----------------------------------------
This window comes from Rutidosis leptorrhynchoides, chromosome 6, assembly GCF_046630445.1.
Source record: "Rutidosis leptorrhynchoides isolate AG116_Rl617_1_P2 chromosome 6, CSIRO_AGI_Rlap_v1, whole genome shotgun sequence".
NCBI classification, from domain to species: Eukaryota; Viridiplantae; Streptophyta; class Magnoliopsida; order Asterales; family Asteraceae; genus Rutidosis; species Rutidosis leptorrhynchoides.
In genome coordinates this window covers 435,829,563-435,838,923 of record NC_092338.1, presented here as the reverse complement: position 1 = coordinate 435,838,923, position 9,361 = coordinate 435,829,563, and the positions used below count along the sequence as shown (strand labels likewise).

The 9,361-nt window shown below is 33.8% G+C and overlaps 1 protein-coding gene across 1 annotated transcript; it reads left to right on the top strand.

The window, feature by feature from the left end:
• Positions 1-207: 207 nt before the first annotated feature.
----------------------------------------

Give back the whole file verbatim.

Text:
This window comes from Rutidosis leptorrhynchoides, chromosome 6, assembly GCF_046630445.1.
Source record: "Rutidosis leptorrhynchoides isolate AG116_Rl617_1_P2 chromosome 6, CSIRO_AGI_Rlap_v1, whole genome shotgun sequence".
NCBI classification, from domain to species: Eukaryota; Viridiplantae; Streptophyta; class Magnoliopsida; order Asterales; family Asteraceae; genus Rutidosis; species Rutidosis leptorrhynchoides.
In genome coordinates this window covers 435,829,563-435,838,923 of record NC_092338.1, presented here as the reverse complement: position 1 = coordinate 435,838,923, position 9,361 = coordinate 435,829,563, and the positions used below count along the sequence as shown (strand labels likewise).

The 9,361-nt window shown below is 33.8% G+C and overlaps 1 protein-coding gene across 1 annotated transcript; it reads left to right on the top strand.

The window, feature by feature from the left end:
• Positions 1-207: 207 nt before the first annotated feature.